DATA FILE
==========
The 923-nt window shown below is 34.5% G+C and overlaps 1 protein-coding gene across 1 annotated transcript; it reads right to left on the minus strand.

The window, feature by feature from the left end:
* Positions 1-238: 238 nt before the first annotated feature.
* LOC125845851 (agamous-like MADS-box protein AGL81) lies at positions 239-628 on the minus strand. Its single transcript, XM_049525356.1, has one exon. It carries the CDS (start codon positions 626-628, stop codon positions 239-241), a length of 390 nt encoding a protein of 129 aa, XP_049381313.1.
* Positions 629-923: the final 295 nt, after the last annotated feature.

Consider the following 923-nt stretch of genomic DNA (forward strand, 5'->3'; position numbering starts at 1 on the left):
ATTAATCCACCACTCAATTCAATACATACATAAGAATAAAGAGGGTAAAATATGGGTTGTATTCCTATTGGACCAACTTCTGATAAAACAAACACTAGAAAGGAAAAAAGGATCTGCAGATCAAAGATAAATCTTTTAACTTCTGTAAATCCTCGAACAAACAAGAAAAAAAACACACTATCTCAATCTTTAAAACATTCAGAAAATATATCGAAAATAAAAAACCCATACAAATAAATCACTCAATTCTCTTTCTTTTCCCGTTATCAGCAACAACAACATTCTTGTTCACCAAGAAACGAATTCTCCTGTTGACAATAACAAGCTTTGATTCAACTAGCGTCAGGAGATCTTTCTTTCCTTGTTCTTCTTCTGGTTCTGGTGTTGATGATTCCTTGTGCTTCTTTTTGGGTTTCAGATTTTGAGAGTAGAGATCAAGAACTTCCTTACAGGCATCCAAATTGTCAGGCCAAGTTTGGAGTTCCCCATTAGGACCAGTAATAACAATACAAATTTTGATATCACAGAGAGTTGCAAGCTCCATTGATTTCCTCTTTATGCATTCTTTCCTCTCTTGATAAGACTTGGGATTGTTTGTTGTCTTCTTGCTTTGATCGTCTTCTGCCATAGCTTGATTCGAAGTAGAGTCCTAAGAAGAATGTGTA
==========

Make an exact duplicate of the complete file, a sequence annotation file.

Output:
The 923-nt window shown below is 34.5% G+C and overlaps 1 protein-coding gene across 1 annotated transcript; it reads right to left on the minus strand.

The window, feature by feature from the left end:
* Positions 1-238: 238 nt before the first annotated feature.
* LOC125845851 (agamous-like MADS-box protein AGL81) lies at positions 239-628 on the minus strand. Its single transcript, XM_049525356.1, has one exon. It carries the CDS (start codon positions 626-628, stop codon positions 239-241), a length of 390 nt encoding a protein of 129 aa, XP_049381313.1.
* Positions 629-923: the final 295 nt, after the last annotated feature.

Consider the following 923-nt stretch of genomic DNA (forward strand, 5'->3'; position numbering starts at 1 on the left):
ATTAATCCACCACTCAATTCAATACATACATAAGAATAAAGAGGGTAAAATATGGGTTGTATTCCTATTGGACCAACTTCTGATAAAACAAACACTAGAAAGGAAAAAAGGATCTGCAGATCAAAGATAAATCTTTTAACTTCTGTAAATCCTCGAACAAACAAGAAAAAAAACACACTATCTCAATCTTTAAAACATTCAGAAAATATATCGAAAATAAAAAACCCATACAAATAAATCACTCAATTCTCTTTCTTTTCCCGTTATCAGCAACAACAACATTCTTGTTCACCAAGAAACGAATTCTCCTGTTGACAATAACAAGCTTTGATTCAACTAGCGTCAGGAGATCTTTCTTTCCTTGTTCTTCTTCTGGTTCTGGTGTTGATGATTCCTTGTGCTTCTTTTTGGGTTTCAGATTTTGAGAGTAGAGATCAAGAACTTCCTTACAGGCATCCAAATTGTCAGGCCAAGTTTGGAGTTCCCCATTAGGACCAGTAATAACAATACAAATTTTGATATCACAGAGAGTTGCAAGCTCCATTGATTTCCTCTTTATGCATTCTTTCCTCTCTTGATAAGACTTGGGATTGTTTGTTGTCTTCTTGCTTTGATCGTCTTCTGCCATAGCTTGATTCGAAGTAGAGTCCTAAGAAGAATGTGTA